When pitching to investors you will need a pitch deck to support the verbal presentation that you give. The deck should contain minimal information so that the main focus during your pitch is on you and what you are saying. Rather than paragraphs of text, try using bullet points that act as headlines for what you will be talking about in that part of the presentation and expand on these points verbally. This will help investors better follow, understand and remember your pitch.
You don’t want to miss out on opportunities to engage with investors because your overloaded pitch deck is distracting their attention away from you. Your presentation is the best opportunity to sell yourself to your audience, so here are some important points to cover if you want to nail your presentation and pitch deck:
Explain to investors the main problem you are trying to solve, and why a solution to this problem is so important. You should be able to prove this by showing evidence from the research, tests and experiments you have conducted to prove your business model is worth pursuing. Try and focus on just one problem – you want to show investors that you are focused and dedicated to resolving this issue.
Explain to the audience how your product is going to solve this problem. Your solution needs to be clear and concise – this is where many start-ups fail. All too often the explanation of the solution is too complex and long-winded, or it uses industry terminology that the investor doesn’t grasp. Instead, briefly describe what your idea is a sentence and boil it down to its core benefits, focus on the reasons the customer would want to use it – rather than trying to over explain the technology involved.
Where you can, show sketches, prototypes, screenshots or the product itself, to help the audience visualise what you are creating.
Make sure you outline who you are going to be selling your product or service to and give the investors a basic idea of the market size. They want to see that you have found a realistic market that is big enough to sell your product to and make a profit. In this part of your pitch deck, it’s important to have facts to back up your claims.
Prove to investors how much money they are likely to make by sharing your plans for the future along with your 3-year financial projections. If you need some help with this you can talk to an accountant or try it yourself by downloading our 3 Year Financial Projection Template. These figures will give your investors a rough understanding of your expected business growth and potential outcomes. When you consider this, it’s always better to be on the safe side and over-deliver than it is to over-promise and not hit your targets later down the line. That said, the projections need to look attractive enough to make an investor part with their cash. It’s all about getting the right balance between your ambition and what’s possible in reality.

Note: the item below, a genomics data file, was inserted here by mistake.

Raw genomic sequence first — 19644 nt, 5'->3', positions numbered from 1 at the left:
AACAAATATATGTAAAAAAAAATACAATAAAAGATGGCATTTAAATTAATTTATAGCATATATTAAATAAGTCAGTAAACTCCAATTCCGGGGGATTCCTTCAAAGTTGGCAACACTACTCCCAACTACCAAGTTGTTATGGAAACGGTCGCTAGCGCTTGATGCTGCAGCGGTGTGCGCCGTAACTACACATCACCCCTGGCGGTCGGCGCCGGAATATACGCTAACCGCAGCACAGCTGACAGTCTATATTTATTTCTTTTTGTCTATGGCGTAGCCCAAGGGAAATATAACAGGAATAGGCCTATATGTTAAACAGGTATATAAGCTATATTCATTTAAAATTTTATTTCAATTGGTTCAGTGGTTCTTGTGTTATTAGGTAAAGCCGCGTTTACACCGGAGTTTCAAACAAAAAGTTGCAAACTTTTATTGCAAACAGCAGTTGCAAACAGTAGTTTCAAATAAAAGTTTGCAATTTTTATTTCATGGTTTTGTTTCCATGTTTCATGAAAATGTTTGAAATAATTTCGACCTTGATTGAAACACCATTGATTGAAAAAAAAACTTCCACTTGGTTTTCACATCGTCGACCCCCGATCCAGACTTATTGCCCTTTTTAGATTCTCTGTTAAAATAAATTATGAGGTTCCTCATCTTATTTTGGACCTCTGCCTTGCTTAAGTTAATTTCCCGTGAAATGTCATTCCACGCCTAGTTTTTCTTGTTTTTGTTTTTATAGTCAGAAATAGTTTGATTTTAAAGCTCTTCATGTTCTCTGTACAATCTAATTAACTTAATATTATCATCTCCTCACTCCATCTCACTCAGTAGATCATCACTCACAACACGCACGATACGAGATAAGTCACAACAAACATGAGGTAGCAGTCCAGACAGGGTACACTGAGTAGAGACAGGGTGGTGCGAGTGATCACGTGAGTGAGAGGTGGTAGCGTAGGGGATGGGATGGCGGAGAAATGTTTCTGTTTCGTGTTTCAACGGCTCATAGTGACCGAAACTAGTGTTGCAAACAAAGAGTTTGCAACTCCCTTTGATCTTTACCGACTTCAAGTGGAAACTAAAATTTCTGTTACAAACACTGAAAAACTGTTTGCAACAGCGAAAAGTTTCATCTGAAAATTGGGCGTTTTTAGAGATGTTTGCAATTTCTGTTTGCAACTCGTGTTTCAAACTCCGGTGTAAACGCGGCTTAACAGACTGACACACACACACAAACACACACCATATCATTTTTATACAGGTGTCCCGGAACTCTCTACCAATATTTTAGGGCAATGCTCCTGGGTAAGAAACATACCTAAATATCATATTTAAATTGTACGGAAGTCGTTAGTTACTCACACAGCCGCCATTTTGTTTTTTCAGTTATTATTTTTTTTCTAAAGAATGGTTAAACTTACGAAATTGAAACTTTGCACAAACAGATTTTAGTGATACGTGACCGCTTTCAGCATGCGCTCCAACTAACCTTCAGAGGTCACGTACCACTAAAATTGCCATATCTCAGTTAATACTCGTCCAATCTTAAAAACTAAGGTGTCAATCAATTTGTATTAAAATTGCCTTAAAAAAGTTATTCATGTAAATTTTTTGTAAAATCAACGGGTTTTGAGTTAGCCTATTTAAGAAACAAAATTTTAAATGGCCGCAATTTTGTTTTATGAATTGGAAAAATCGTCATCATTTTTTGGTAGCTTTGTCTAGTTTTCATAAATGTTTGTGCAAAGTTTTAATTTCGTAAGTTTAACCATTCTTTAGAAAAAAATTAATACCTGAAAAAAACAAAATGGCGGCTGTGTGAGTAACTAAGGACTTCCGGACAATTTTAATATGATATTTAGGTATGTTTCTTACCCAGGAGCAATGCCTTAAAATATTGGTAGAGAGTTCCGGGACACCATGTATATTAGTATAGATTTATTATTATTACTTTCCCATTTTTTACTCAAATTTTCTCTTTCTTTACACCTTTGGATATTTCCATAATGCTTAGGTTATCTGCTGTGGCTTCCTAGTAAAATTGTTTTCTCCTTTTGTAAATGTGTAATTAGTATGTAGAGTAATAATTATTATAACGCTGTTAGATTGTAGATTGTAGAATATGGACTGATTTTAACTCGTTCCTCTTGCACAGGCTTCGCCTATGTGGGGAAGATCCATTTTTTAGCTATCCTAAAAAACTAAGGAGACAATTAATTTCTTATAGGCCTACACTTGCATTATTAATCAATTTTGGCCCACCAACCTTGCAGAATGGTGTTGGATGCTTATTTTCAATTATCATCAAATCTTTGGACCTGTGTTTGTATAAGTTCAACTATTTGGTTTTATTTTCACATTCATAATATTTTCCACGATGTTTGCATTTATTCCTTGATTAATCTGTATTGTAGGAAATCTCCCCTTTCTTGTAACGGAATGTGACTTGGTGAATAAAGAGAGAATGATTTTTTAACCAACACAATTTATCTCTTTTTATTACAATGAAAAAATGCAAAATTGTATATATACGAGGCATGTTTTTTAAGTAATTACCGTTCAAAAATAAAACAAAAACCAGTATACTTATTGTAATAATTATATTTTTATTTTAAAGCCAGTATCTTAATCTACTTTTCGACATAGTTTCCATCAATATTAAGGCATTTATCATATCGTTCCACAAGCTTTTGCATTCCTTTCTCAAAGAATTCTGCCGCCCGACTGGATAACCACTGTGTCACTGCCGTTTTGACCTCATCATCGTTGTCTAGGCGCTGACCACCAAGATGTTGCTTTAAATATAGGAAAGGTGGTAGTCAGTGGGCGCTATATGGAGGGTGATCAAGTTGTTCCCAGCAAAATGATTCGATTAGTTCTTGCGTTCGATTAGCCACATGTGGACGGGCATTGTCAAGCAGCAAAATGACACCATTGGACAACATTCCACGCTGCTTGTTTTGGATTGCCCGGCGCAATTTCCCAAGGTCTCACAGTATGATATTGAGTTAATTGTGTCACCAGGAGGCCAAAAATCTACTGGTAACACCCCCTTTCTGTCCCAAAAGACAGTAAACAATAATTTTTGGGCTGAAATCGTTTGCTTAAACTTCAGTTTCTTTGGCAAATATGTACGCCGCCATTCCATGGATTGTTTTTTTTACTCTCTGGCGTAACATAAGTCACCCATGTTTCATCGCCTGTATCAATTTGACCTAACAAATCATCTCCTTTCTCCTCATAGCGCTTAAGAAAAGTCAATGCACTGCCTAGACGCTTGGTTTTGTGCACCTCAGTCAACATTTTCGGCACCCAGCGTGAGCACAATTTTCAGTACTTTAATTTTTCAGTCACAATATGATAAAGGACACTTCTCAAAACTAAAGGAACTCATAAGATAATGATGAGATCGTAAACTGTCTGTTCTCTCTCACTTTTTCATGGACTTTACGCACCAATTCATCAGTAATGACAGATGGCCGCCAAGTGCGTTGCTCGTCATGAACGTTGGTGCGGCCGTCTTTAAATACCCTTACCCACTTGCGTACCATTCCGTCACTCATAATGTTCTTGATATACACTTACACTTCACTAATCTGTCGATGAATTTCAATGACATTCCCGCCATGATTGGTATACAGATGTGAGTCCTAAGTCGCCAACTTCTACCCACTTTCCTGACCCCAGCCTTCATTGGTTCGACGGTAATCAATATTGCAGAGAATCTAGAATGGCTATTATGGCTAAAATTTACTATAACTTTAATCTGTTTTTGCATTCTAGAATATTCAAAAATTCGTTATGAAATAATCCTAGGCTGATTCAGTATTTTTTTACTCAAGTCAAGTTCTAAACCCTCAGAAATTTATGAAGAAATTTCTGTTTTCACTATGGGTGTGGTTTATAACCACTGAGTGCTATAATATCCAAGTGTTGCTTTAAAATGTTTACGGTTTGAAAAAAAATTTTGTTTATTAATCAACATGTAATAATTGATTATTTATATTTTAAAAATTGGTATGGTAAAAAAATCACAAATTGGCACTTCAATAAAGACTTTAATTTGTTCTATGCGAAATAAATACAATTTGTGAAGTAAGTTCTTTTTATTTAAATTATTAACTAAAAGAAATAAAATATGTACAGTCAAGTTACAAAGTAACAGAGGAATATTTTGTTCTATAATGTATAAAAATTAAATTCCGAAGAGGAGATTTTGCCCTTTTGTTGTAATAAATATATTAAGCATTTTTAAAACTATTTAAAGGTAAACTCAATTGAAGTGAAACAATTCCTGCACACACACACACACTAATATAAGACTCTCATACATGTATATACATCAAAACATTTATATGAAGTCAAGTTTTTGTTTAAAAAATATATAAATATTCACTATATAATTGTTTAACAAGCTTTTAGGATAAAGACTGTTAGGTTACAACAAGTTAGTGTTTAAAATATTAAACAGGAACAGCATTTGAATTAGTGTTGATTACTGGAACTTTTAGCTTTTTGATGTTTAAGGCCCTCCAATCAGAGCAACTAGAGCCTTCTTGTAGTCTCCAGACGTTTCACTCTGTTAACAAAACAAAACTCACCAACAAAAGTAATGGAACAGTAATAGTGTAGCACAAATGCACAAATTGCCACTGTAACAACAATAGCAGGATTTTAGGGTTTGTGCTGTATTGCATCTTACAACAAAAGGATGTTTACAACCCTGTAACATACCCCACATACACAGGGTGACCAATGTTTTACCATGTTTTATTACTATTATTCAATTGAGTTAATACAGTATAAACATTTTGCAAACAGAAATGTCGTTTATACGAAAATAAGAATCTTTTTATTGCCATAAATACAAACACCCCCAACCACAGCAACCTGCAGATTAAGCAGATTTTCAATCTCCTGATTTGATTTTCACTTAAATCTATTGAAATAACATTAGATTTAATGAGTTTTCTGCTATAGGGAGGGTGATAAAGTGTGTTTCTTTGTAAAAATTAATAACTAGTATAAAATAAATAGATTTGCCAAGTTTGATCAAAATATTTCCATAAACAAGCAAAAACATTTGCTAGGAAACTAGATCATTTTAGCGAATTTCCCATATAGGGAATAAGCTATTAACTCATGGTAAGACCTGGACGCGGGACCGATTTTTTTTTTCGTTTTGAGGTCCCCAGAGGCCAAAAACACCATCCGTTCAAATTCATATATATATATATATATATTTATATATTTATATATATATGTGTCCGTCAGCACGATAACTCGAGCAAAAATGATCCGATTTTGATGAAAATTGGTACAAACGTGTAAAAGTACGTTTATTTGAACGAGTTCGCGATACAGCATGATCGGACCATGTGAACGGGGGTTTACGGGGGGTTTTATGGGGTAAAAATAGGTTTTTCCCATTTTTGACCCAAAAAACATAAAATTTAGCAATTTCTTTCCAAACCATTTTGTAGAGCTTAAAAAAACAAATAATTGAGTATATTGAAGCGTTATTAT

Show evidence of your achievements so far and the progress you have made. Show your investors what you have learnt and how you have improved your start-up and made it stronger. The most successful pitches are those where start-ups show they are progressing well, already earning money and have the potential to make even more money with investment.
A lot of investors buy into the team more than they do the idea. If you have a great team and great board investors are going to pay attention. In the early stages of a start-up, they know that the idea can change, and you may not end up taking to market the concept you started with. However, if you can prove you have a strong, adaptable team with a range of different skill sets they are much more likely to believe that you will make your company a success – and them a return on their investment.